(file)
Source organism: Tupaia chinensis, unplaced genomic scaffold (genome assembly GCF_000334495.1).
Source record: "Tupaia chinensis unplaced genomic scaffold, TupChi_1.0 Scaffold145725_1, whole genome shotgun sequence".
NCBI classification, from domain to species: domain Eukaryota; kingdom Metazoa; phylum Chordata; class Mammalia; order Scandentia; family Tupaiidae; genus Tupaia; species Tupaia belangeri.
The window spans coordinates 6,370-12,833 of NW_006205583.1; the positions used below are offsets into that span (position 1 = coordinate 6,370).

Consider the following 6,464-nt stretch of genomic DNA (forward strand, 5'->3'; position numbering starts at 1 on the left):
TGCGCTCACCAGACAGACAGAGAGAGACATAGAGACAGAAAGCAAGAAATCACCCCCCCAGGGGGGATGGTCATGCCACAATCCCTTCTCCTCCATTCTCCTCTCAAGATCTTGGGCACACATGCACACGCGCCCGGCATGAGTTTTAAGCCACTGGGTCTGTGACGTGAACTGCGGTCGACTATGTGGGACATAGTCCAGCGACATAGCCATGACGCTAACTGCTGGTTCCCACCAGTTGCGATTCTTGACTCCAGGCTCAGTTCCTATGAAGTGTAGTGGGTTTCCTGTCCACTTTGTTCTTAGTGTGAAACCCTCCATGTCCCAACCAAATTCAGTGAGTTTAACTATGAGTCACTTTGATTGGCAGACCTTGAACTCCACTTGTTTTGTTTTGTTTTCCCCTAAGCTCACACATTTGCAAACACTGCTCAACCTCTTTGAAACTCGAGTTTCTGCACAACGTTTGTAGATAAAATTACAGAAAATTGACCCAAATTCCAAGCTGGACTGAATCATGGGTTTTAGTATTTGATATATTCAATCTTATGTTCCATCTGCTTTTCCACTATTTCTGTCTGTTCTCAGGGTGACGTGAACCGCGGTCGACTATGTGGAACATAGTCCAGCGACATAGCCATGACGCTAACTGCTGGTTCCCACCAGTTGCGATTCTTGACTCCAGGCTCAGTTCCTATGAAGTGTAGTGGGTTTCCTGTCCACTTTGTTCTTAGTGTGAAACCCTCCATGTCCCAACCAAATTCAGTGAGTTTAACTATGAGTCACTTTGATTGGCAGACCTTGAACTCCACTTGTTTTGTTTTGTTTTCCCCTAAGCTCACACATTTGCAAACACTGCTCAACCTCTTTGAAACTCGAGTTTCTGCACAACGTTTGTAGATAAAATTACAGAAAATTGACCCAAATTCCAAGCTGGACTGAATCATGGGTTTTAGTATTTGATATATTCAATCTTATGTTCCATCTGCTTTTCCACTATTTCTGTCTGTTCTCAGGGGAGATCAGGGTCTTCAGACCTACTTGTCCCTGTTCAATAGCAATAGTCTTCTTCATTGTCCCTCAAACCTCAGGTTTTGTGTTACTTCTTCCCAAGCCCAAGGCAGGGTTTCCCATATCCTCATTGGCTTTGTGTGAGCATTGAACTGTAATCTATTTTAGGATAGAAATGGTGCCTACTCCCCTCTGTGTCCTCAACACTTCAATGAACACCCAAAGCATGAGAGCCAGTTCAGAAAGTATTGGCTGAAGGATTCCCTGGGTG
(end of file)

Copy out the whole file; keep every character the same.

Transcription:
Source organism: Tupaia chinensis, unplaced genomic scaffold (genome assembly GCF_000334495.1).
Source record: "Tupaia chinensis unplaced genomic scaffold, TupChi_1.0 Scaffold145725_1, whole genome shotgun sequence".
NCBI classification, from domain to species: domain Eukaryota; kingdom Metazoa; phylum Chordata; class Mammalia; order Scandentia; family Tupaiidae; genus Tupaia; species Tupaia belangeri.
The window spans coordinates 6,370-12,833 of NW_006205583.1; the positions used below are offsets into that span (position 1 = coordinate 6,370).

Consider the following 6,464-nt stretch of genomic DNA (forward strand, 5'->3'; position numbering starts at 1 on the left):
TGCGCTCACCAGACAGACAGAGAGAGACATAGAGACAGAAAGCAAGAAATCACCCCCCCAGGGGGGATGGTCATGCCACAATCCCTTCTCCTCCATTCTCCTCTCAAGATCTTGGGCACACATGCACACGCGCCCGGCATGAGTTTTAAGCCACTGGGTCTGTGACGTGAACTGCGGTCGACTATGTGGGACATAGTCCAGCGACATAGCCATGACGCTAACTGCTGGTTCCCACCAGTTGCGATTCTTGACTCCAGGCTCAGTTCCTATGAAGTGTAGTGGGTTTCCTGTCCACTTTGTTCTTAGTGTGAAACCCTCCATGTCCCAACCAAATTCAGTGAGTTTAACTATGAGTCACTTTGATTGGCAGACCTTGAACTCCACTTGTTTTGTTTTGTTTTCCCCTAAGCTCACACATTTGCAAACACTGCTCAACCTCTTTGAAACTCGAGTTTCTGCACAACGTTTGTAGATAAAATTACAGAAAATTGACCCAAATTCCAAGCTGGACTGAATCATGGGTTTTAGTATTTGATATATTCAATCTTATGTTCCATCTGCTTTTCCACTATTTCTGTCTGTTCTCAGGGTGACGTGAACCGCGGTCGACTATGTGGAACATAGTCCAGCGACATAGCCATGACGCTAACTGCTGGTTCCCACCAGTTGCGATTCTTGACTCCAGGCTCAGTTCCTATGAAGTGTAGTGGGTTTCCTGTCCACTTTGTTCTTAGTGTGAAACCCTCCATGTCCCAACCAAATTCAGTGAGTTTAACTATGAGTCACTTTGATTGGCAGACCTTGAACTCCACTTGTTTTGTTTTGTTTTCCCCTAAGCTCACACATTTGCAAACACTGCTCAACCTCTTTGAAACTCGAGTTTCTGCACAACGTTTGTAGATAAAATTACAGAAAATTGACCCAAATTCCAAGCTGGACTGAATCATGGGTTTTAGTATTTGATATATTCAATCTTATGTTCCATCTGCTTTTCCACTATTTCTGTCTGTTCTCAGGGGAGATCAGGGTCTTCAGACCTACTTGTCCCTGTTCAATAGCAATAGTCTTCTTCATTGTCCCTCAAACCTCAGGTTTTGTGTTACTTCTTCCCAAGCCCAAGGCAGGGTTTCCCATATCCTCATTGGCTTTGTGTGAGCATTGAACTGTAATCTATTTTAGGATAGAAATGGTGCCTACTCCCCTCTGTGTCCTCAACACTTCAATGAACACCCAAAGCATGAGAGCCAGTTCAGAAAGTATTGGCTGAAGGATTCCCTGGGTG